In 2022, the National Gallery will stage an exhibition Discover Manet and Eva Gonzalès devised around The Portrait of Eva Gonzalès (1870) by Édouard Manet (1832 –1883), the first UK exhibition devoted to Eva Gonzalès (1849–1883).
In 2022, the National Gallery will stage an exhibition Discover Manet and Eva Gonzalès devised around The Portrait of Eva Gonzalès (1870) by Édouard Manet (1832 –1883), the first UK exhibition devoted to Eva Gonzalès (1849–1883). The painting was acquired by Hugh Lane and considered by the early 20th-century as the most famous modern French painting in the UK and Ireland.
This will be the first in a new series of ‘Discover’ exhibitions in the Sunley room which aim to reveal well known paintings through a contemporary lens. The exhibitions will explore a single work from unexpected angles, shedding new light on prominent and beloved paintings from the collection. To begin the series, the exhibition takes Manet’s 'Portrait of Eva Gonzalès' as its focus, presenting a fresh perspective on women artists and their artistic practice. in 19th century Paris and more broadly.
The exhibition is organized with the Hugh Lane Gallery in Dublin and opens there before coming to London, celebrating the friendship and renewed spirit of cooperation between the two institutions following the new partnership agreed in 2021 regarding the 39 works in the Sir Hugh Lane Bequest*.
Though regarded as the father of modernism and a figurehead for the Impressionist generation, Manet only ever had one formal pupil, Eva Gonzalès. The daughter of a prominent writer, she entered Manet’s studio in 1869, at the age of 22. By the time of her death fourteen years later, following childbirth, she had become an established artist in her own right, her work regularly exhibited at the Salon.
An important section of the exhibition will present the findings of a new campaign of technical examination, indicating that Manet restarted the face dozens of times. The X-radiograph reveals parts of an earlier face that was rounder, with the curls on her forehead closer together. It also shows, for the first time, a little pot of brushes on the floor which was later painted over in alignment with Manet’s striving for simplification and clarity of design. X-ray fluorescence (XRF) tells us that Manet also reworked the dress, the chair, and the orientation of the easel. These findings confirm the account that fellow artist Berthe Morisot (1841-1895) gave of the portrait’s progress in a riveting series of letters to her sister. This provides insight into on Manet’s famously laborious process, in which scraping back and repainting was usual, but always disguised with spontaneous gesture and bravura handling.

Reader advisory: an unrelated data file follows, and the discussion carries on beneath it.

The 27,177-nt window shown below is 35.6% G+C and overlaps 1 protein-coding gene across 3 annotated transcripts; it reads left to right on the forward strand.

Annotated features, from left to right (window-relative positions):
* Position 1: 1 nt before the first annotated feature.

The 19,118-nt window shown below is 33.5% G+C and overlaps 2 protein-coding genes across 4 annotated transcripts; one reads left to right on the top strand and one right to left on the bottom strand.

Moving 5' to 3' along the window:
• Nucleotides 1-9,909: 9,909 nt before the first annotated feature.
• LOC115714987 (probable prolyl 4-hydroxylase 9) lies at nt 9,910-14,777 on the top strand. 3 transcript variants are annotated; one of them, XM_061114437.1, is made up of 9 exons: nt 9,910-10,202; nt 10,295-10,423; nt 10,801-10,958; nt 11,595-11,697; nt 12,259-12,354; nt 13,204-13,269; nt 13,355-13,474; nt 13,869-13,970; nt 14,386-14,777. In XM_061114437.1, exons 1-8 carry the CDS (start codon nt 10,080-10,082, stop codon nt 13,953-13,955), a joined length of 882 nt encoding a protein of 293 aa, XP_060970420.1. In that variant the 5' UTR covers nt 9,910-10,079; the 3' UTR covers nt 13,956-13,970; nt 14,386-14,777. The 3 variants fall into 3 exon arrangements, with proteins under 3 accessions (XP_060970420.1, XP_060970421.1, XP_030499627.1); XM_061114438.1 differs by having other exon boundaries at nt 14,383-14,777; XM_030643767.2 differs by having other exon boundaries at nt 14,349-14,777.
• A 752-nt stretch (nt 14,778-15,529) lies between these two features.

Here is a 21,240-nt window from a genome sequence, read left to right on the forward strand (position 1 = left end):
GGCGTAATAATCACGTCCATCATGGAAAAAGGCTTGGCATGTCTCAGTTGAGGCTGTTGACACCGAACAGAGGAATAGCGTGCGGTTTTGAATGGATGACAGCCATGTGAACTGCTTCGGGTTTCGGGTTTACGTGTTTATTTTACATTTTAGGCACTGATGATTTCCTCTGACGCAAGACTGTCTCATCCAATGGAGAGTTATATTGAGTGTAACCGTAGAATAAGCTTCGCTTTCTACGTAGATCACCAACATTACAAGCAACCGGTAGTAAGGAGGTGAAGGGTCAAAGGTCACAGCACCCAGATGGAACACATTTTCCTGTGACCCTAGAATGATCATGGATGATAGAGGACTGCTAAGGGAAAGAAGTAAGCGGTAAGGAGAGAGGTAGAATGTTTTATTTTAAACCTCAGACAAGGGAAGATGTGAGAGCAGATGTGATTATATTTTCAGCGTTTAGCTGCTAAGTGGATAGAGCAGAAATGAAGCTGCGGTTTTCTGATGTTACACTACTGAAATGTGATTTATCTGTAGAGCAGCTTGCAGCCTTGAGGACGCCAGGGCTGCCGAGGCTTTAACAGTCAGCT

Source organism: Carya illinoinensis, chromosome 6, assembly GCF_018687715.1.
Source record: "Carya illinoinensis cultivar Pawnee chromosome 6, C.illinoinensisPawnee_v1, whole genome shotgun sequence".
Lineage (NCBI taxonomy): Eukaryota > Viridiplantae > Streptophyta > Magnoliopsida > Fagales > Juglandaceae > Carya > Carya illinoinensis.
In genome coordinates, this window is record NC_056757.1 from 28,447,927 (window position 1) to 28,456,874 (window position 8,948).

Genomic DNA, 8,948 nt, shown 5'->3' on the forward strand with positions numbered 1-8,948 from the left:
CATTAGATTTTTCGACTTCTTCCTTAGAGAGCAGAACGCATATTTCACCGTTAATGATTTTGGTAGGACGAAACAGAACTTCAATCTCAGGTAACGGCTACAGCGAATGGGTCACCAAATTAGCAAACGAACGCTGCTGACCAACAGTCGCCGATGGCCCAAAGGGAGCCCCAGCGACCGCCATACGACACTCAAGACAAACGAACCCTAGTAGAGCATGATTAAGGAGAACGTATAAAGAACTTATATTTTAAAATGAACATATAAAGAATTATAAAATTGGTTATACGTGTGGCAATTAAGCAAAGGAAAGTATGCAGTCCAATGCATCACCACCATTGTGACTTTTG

'Portrait of Eva Gonzalès' becomes a gateway into women’s artistic practice and the representation and self-presentation of women artists in 19th-century Paris and more broadly. Self-portraits from the 18th to the 20th century will be brought together with depictions of women artists by men to explore different constructions of gender, status and talent. The exhibition will also provide a window into Manet and Gonzalès’s lifelong artistic dialogue, delving into the complex mixture of mentorship, admiration, and emulation that underpinned their friendship.
The free exhibition will include works by Eva Gonzalès, Elisabeth Louise Vigée Le Brun (1755-1842), Angelica Kauffmann (1741-1807), Berthe Morisot (1841-1895), Alfred Stevens (1823-1906), and Laura Knight (1877-1970), among others.
The Sunley Room exhibition programme is supported by the Bernard Sunley Foundation
Exhibition is organised by the National Gallery and Hugh Lane Gallery.
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